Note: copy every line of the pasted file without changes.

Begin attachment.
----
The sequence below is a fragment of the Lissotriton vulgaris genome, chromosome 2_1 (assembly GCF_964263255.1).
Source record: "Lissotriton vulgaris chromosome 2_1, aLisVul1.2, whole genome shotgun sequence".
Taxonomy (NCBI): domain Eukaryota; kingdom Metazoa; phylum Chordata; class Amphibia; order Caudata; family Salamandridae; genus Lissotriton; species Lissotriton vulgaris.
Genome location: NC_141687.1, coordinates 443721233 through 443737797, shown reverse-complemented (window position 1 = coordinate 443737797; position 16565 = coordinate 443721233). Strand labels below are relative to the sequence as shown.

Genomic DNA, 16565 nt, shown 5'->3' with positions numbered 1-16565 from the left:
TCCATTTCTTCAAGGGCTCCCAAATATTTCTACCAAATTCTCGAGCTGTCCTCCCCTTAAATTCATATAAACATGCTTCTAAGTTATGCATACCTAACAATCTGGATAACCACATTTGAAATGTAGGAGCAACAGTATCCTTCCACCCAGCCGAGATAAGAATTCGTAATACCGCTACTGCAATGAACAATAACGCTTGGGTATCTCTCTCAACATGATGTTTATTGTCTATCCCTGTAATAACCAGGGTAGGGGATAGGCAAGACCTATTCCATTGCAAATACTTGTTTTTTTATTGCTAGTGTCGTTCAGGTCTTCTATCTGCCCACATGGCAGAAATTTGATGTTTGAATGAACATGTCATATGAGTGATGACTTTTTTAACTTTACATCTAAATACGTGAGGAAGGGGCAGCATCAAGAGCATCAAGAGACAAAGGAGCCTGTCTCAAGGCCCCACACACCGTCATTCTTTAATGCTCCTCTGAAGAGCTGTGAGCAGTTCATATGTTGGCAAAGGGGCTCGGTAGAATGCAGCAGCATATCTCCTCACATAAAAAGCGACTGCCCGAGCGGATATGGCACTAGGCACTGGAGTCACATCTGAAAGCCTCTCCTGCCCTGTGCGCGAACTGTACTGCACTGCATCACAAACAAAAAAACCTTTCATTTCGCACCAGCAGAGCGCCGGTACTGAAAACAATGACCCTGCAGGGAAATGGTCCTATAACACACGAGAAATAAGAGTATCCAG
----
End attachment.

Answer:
The sequence below is a fragment of the Lissotriton vulgaris genome, chromosome 2_1 (assembly GCF_964263255.1).
Source record: "Lissotriton vulgaris chromosome 2_1, aLisVul1.2, whole genome shotgun sequence".
Taxonomy (NCBI): domain Eukaryota; kingdom Metazoa; phylum Chordata; class Amphibia; order Caudata; family Salamandridae; genus Lissotriton; species Lissotriton vulgaris.
Genome location: NC_141687.1, coordinates 443721233 through 443737797, shown reverse-complemented (window position 1 = coordinate 443737797; position 16565 = coordinate 443721233). Strand labels below are relative to the sequence as shown.

Genomic DNA, 16565 nt, shown 5'->3' with positions numbered 1-16565 from the left:
TCCATTTCTTCAAGGGCTCCCAAATATTTCTACCAAATTCTCGAGCTGTCCTCCCCTTAAATTCATATAAACATGCTTCTAAGTTATGCATACCTAACAATCTGGATAACCACATTTGAAATGTAGGAGCAACAGTATCCTTCCACCCAGCCGAGATAAGAATTCGTAATACCGCTACTGCAATGAACAATAACGCTTGGGTATCTCTCTCAACATGATGTTTATTGTCTATCCCTGTAATAACCAGGGTAGGGGATAGGCAAGACCTATTCCATTGCAAATACTTGTTTTTTTATTGCTAGTGTCGTTCAGGTCTTCTATCTGCCCACATGGCAGAAATTTGATGTTTGAATGAACATGTCATATGAGTGATGACTTTTTTAACTTTACATCTAAATACGTGAGGAAGGGGCAGCATCAAGAGCATCAAGAGACAAAGGAGCCTGTCTCAAGGCCCCACACACCGTCATTCTTTAATGCTCCTCTGAAGAGCTGTGAGCAGTTCATATGTTGGCAAAGGGGCTCGGTAGAATGCAGCAGCATATCTCCTCACATAAAAAGCGACTGCCCGAGCGGATATGGCACTAGGCACTGGAGTCACATCTGAAAGCCTCTCCTGCCCTGTGCGCGAACTGTACTGCACTGCATCACAAACAAAAAAACCTTTCATTTCGCACCAGCAGAGCGCCGGTACTGAAAACAATGACCCTGCAGGGAAATGGTCCTATAACACACGAGAAATAAGAGTATCCAG